Indonesia: Environmental losses counted in graft probe

Haeril Halim and Hans Nicholas Jong The Jakarta Post 8 Oct 16;

The Corruption Eradication Commission (KPK) will now include potential environmental losses in its indictments to show how damaging corruption can be, not only to the state’s coffers, but also to the country’s natural resources.

The antigraft body has claimed that a mining permit issued by a graft suspect, Southern Sulawesi Governor Nur Alam, may cost nearly Rp 3.5 trillion (US$269.5 million) in environmental losses.

This is the first time the KPK has used an audit of environmental losses in court to build a strong case against a graft defendant. This audit is expected to strengthen the antigraft body’s separate audit of state losses, which is still ongoing, for the case.

The combination of state and environmental losses in the case aims at sending a message to state officials charged with corruption in the environmental sector about the magnitude of their alleged crimes.

KPK commissioner La Ode Muhammad Syarif said that the approximately Rp 3.4 trillion in losses consisted of the loss of sources of drinking water for local people and the loss of protected forest that had been used as a mining site.

“[The environmental losses] also cover the value of the absence of rehabilitation at the mining site. The KPK will pay special attention to corruption in the natural resource and environmental sectors in the future,” La Ode told The Jakarta Post on Thursday.

The mining site had been operated by PT Anugrah Harisma Barakah for years and the KPK accused the company of channeling billions of rupiah of kickbacks to the governor’s bank accounts to pay for Nur Alam’s decision to issue the permit for Anugrah. The KPK revealed its assessment of the environmental losses during a pretrial hearing for Nur Alam on Wednesday.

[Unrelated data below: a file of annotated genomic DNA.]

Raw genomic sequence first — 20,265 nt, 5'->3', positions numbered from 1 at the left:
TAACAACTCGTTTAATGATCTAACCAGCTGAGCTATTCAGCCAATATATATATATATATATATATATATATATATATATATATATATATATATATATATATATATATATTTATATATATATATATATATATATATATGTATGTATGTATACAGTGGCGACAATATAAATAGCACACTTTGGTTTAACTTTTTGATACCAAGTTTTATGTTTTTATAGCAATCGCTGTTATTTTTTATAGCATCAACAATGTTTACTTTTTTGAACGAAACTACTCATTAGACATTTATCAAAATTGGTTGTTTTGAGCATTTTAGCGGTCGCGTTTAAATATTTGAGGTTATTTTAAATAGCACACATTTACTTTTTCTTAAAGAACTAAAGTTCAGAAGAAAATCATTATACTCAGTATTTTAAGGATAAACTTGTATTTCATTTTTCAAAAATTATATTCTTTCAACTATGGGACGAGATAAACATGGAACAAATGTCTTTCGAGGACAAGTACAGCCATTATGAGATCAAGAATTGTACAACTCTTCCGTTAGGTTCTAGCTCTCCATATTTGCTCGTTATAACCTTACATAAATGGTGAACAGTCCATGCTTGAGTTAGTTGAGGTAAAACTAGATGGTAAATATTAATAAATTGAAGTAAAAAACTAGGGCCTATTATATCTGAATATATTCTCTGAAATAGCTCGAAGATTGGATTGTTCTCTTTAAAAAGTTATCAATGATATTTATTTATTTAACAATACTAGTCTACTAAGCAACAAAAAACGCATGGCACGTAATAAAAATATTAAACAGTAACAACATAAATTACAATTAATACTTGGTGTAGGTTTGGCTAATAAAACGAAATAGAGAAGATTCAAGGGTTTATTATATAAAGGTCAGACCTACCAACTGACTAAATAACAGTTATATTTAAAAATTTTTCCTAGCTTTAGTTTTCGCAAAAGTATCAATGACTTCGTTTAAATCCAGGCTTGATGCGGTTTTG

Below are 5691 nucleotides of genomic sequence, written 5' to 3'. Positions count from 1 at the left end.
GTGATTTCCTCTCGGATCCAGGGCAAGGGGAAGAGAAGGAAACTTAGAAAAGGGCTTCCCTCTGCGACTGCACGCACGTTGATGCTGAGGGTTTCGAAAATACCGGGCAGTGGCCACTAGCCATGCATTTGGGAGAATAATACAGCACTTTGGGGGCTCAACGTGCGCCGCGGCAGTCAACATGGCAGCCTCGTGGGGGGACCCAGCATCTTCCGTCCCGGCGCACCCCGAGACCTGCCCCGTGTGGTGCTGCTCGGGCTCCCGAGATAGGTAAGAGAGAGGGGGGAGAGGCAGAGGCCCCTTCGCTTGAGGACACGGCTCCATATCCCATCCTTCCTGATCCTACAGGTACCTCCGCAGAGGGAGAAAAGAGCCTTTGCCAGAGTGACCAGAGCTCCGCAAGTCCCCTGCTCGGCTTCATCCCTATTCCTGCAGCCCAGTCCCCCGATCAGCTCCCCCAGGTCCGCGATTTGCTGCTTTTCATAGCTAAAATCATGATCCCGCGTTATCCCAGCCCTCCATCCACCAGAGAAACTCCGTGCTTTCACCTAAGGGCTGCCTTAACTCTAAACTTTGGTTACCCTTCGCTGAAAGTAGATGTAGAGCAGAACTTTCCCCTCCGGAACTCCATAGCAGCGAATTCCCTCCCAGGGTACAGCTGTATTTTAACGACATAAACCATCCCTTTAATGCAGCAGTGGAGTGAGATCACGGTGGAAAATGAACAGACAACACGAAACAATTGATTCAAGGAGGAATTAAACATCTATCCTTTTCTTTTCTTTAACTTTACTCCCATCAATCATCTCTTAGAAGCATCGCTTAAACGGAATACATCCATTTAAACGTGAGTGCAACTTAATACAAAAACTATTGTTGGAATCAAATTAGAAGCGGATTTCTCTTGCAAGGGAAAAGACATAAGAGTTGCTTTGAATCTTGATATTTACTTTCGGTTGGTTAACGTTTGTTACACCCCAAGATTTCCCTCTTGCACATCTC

Nur Alam’s petition aimed to challenge the KPK’s decision to name the governor a suspect, even though his administration in the past three years received a reasonable without exceptions (WTP) assessment from the Supreme Audit Agency (BPK).

The antigraft body has long targeted corruption in the environmental sector. It previously conducted a comprehensive study of the mining sector in 34 provinces in 2015 and found a number of irregularities that could have led to potential losses of hundreds of trillion of rupiah. The study, however, was never used against a graft defendant.

The KPK detected that 724 of 3,066 mining companies did not have tax identification numbers (NPWP) and many companies failed to report their taxes to the government.

“We found that as much as Rp 23.7 trillion of non-tax state revenue (PNBP) funds had yet to be paid by mining companies to the state,” La Ode said.

The KPK charged Nur Alam with bribery after finding that billions of rupiahs sent to his bank accounts had allegedly come from PT Anugrah.

Nur Alam’s case is not the first environment-related graft case that the KPK has handled.

In 2009, the KPK investigated former Pelalawan regent Tengku Azmun Jafar in Riau in a case involving the issuance of forestry permits to seven companies that Tengku allegedly owned in the region.

The KPK at that time did not calculate the environmental losses like it had done on Nur Alam’s case. However, the KPK’s calculations of state losses in Palalawan’s case reached Rp 1.3 trillion.

Separately, the head of the legal and research department of the Indonesian Forum for the Environment (Walhi), Zenzi Suhadi, lauded the KPK’s move to calculate environmental losses and potential economic losses in Nur Alam’s case, saying that it would hold offenders in the natural resource sector more accountable for their actions.

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